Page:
In 1983, Miller traveled to China to produce and direct Death of a Salesman at the People's Art Theatre in Beijing. The play was a success in China and in 1984, Salesman in Beijing, a book about Miller's experiences in Beijing, was published. Around the same time, Death of a Salesman was made into a TV movie starring Dustin Hoffman as Willy Loman. Shown on CBS, it attracted 25 million viewers. In late 1987, Miller's autobiographical work, Timebends, was published. Before it was published, it was well known that Miller would not talk about Monroe in interviews; in Timebends Miller talks about his experiences with Monroe in detail.

During the early-mid 1990s, Miller wrote three new plays: The Ride Down Mt. Morgan (1991), The Last Yankee (1992), and Broken Glass (1994). In 1996, a film of The Crucible starring Daniel Day-Lewis, Paul Scofield, Bruce Davison, and Winona Ryder opened. Miller spent much of 1996 working on the screenplay to the film.


Mr. Peters' Connections was staged Off-Broadway in 1998, and Death of a Salesman was revived on Broadway in 1999 to celebrate its fiftieth anniversary. The play, once again, was a large critical success, winning a Tony Award for best revival of a play.

In 1993, he was awarded the National Medal of Arts. Miller was honored with the PEN/Laura Pels International Foundation for Theater Award for a Master American Dramatist in 1998. In 2001 the National Endowment for the Humanities (NEH) selected Miller for the Jefferson Lecture, the U.S. federal government's highest honor for achievement in the humanities. Miller's lecture was entitled "On Politics and the Art of Acting." Miller's lecture analyzed political events (including the U.S. presidential election of 2000) in terms of the "arts of performance," and it drew attacks from some conservatives such as Jay Nordlinger, who called it "a disgrace," and George Will, who argued that Miller was not legitimately a "scholar.

In 1999, Miller was awarded The Dorothy and Lillian Gish Prize, one of the richest prizes in the arts, given annually to "a man or woman who has made an outstanding contribution to the beauty of the world and to mankind’s enjoyment and understanding of life. In 2001, Miller received the National Book Foundation's Medal for Distinguished Contribution to American Letters. On May 1, 2002, Miller was awarded Spain's Principe de Asturias Prize for Literature as "the undisputed master of modern drama." Later that year, Ingeborg Morath died of lymphatic cancer at the age of 78. The following year Miller won the Jerusalem Prize.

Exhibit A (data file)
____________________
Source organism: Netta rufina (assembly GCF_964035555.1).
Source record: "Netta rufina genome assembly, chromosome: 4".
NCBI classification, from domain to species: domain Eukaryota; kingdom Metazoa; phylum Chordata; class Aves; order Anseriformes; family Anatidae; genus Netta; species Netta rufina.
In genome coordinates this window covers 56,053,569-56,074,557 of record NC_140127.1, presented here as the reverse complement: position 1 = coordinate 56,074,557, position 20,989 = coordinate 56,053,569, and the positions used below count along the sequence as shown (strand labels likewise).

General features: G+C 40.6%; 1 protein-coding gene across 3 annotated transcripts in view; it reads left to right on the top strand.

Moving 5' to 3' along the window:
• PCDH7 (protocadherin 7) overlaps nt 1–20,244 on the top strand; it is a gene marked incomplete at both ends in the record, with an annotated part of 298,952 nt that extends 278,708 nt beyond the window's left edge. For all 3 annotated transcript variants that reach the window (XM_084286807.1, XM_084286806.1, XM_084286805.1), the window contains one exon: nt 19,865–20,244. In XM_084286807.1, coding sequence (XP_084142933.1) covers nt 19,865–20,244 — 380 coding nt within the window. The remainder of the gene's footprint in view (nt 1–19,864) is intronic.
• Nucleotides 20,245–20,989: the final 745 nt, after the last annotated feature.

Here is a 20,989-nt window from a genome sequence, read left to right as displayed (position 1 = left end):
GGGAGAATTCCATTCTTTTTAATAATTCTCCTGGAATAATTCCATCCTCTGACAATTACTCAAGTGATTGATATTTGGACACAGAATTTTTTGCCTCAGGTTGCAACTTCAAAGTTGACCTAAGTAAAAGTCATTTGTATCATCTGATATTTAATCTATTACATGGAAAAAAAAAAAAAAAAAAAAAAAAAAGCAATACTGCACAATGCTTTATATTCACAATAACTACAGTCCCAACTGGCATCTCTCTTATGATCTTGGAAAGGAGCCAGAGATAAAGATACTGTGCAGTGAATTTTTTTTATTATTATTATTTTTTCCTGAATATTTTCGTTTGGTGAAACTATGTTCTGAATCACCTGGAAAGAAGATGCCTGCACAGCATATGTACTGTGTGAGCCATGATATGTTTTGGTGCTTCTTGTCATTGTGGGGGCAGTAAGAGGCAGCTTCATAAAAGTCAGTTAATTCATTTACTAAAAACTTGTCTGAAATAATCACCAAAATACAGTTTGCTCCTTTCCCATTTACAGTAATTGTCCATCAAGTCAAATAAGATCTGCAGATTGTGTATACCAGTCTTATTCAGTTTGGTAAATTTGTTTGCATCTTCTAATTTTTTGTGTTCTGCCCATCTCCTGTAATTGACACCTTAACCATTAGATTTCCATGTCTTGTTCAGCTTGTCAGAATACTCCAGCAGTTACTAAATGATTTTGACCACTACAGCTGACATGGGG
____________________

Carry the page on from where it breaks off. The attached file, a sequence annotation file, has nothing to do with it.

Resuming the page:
In December 2004, 89-year-old Miller announced that he had been in love with 34-year-old minimalist painter Agnes Barley and had been living with her at his Connecticut farm since 2002, and that they intended to marry. Within hours of her father's death, Rebecca Miller ordered Barley to vacate the premises, having consistently opposed the relationship. Miller's final play, Finishing the Picture, opened at the Goodman Theatre, Chicago, in the fall of 2004, with one character said to be based on Barley. It was reported to be based on his experience during the filming The Misfits, though Miller insisted the play is a work of fiction with independent characters that were no more than composite shadows of history.


Miller died of bladder cancer and congestive heart failure, at his home in Roxbury, Connecticut. He had been in hospice care at his sister's apartment in New York since his release from hospital the previous month. He died on the evening of February 10, 2005 (the 56th anniversary of the Broadway debut of Death of a Salesman), aged 89, surrounded by Barley, family and friends. He is interred at Roxbury Center Cemetery in Roxbury.


Arthur Miller's career as a writer spanned over seven decades, and at the time of his death, Miller was considered to be one of the greatest dramatists of the twentieth century. After his death, many respected actors, directors, and producers paid tribute to Miller, some calling him the last great practitioner of the American stage, and Broadway theatres darkened their lights in a show of respect. Miller's Alma Mater, the University of Michigan, opened the Arthur Miller Theatre in March 2007. As per his express wish, it is the only theatre in the world that bears Miller's name.

Other notable arrangements for Miller's legacy are that his letters, notes, drafts and other papers are housed at the Harry Ransom Humanities Research Center at The University of Texas at Austin.